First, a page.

Over the last several weeks we’ve covered two popular "power" tickets, the 28-way 6-spot and the 28-way 8-spot. Both tickets are marked using eight groups. In the case of the 6 spot, groups of three are used, while the eights are marked using groups of four. This week we’ll do a heads up comparison of the two tickets to drive home a few points.
We can see immediately that the sixes provide winners almost three times as often as the eights, with a frequency of wins of once every 1.30 games as opposed to every 3.57 games for the eights. Most of these winners are small, however; many are smaller than the amount wagered.
If we look at the monetary return on these small payouts the difference is not so dramatic. The six spots pay a little over 17 percent of their total payouts in winners less than $28, while the eights pay about 11.5 percent of the total pay backs in winners less than $28.
Incidentally, some keno players are irritated by winners smaller than the wager, while seemingly satisfied by any payoff larger than their wager.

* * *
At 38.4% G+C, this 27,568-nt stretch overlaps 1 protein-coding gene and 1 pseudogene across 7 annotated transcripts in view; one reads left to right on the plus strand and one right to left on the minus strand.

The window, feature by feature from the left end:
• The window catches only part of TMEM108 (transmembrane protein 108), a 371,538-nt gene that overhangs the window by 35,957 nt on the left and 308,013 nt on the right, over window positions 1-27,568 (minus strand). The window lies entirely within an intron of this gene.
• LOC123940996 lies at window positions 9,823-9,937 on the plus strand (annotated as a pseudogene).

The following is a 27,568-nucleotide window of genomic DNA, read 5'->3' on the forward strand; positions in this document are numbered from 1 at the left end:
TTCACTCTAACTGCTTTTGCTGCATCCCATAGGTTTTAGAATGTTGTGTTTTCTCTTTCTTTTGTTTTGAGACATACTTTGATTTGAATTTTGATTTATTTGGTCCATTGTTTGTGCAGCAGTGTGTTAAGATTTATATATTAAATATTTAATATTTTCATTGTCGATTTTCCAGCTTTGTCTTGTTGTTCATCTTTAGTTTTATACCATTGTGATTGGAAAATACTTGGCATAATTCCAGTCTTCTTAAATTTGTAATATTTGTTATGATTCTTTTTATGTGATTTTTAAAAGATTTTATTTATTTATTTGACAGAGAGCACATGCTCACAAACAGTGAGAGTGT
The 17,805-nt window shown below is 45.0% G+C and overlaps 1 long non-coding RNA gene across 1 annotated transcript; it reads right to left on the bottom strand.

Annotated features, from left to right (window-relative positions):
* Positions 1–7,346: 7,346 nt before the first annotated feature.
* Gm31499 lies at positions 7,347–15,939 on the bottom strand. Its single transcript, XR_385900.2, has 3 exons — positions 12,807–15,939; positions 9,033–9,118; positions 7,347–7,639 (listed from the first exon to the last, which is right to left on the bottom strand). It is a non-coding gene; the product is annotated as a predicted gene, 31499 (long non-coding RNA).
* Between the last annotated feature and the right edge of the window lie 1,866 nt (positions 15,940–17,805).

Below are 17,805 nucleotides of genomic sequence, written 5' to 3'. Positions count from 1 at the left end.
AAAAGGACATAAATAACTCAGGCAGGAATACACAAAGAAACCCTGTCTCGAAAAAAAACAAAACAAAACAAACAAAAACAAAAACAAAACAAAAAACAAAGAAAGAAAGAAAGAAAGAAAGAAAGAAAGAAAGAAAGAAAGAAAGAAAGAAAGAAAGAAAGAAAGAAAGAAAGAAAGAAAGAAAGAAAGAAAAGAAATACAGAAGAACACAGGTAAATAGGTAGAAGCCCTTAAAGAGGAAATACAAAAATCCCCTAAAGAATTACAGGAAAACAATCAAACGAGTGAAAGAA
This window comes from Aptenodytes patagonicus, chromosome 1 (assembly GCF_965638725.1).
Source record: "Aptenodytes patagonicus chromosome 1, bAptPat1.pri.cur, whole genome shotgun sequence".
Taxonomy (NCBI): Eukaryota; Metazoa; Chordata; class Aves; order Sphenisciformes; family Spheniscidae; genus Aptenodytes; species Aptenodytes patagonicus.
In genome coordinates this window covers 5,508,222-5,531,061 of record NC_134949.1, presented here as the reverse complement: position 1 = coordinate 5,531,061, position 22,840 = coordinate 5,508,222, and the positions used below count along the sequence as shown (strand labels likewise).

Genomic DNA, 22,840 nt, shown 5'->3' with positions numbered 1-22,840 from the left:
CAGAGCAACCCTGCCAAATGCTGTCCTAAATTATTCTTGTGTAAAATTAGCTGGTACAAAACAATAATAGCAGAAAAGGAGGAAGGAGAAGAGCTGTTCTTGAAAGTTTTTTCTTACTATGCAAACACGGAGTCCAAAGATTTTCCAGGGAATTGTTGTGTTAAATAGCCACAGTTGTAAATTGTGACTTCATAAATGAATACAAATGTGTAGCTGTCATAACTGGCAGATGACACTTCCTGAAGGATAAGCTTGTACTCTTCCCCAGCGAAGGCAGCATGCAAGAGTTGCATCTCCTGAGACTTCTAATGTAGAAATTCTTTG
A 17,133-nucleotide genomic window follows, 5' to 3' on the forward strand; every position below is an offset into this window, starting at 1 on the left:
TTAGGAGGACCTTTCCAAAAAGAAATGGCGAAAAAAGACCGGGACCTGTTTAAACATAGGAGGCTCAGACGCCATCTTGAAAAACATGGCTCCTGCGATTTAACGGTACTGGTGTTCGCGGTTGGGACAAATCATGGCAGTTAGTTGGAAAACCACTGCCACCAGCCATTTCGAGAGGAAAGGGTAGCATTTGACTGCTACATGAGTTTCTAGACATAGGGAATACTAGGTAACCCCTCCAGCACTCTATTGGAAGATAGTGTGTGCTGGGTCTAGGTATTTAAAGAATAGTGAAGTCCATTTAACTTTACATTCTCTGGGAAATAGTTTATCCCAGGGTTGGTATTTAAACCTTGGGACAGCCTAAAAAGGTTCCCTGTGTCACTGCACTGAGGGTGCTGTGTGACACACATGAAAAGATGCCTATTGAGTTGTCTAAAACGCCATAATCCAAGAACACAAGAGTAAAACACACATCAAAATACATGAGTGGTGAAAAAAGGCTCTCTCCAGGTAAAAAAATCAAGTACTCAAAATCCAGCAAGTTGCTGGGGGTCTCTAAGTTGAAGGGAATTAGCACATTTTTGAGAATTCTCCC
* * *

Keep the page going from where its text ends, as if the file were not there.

When playing a ticket of this sort, you really have to consider a $14 payout as paying for half of a ticket, just as you might say a $28 winner pays for a whole ticket. After all, if you’re playing this kind of ticket, you’ve got to be shooting for at least a $1,500 winner, not $28 or even $100! These smaller winners just serve to keep you in the ball game until the big bonanza comes up.
You’ll have slightly more chance to hit $100 or more on the way sixes than the eights, about every 15 games on the average, three games sooner than the way eights.
Once you get into the bigger money, though (the real reason these tickets are played), you can see that the way eights are far superior. You’ll hit $1,500 or more some 54 games sooner on the eights than you will on the sixes, while winners of $10,000 or more are almost non-existent on the 28-way 6. In comparison, winners of $10,000 or more amount to almost 9 percent of the total money paid out on a 28-way 8!
I think that you’ll agree with me, that if your goal is to win $1,500 or more and you’re playing one of these tickets, that the 28-way 8 is clearly superior for this purpose. If you’re not shooting for $1,500 or more and you’re playing $28 a game, then you’re playing the wrong tickets!
On a scale of one to five, with five being the highest, the 28-way 8 gets a rating of four spikes:
Well, that’s it for now. Good luck! I’ll see you in line!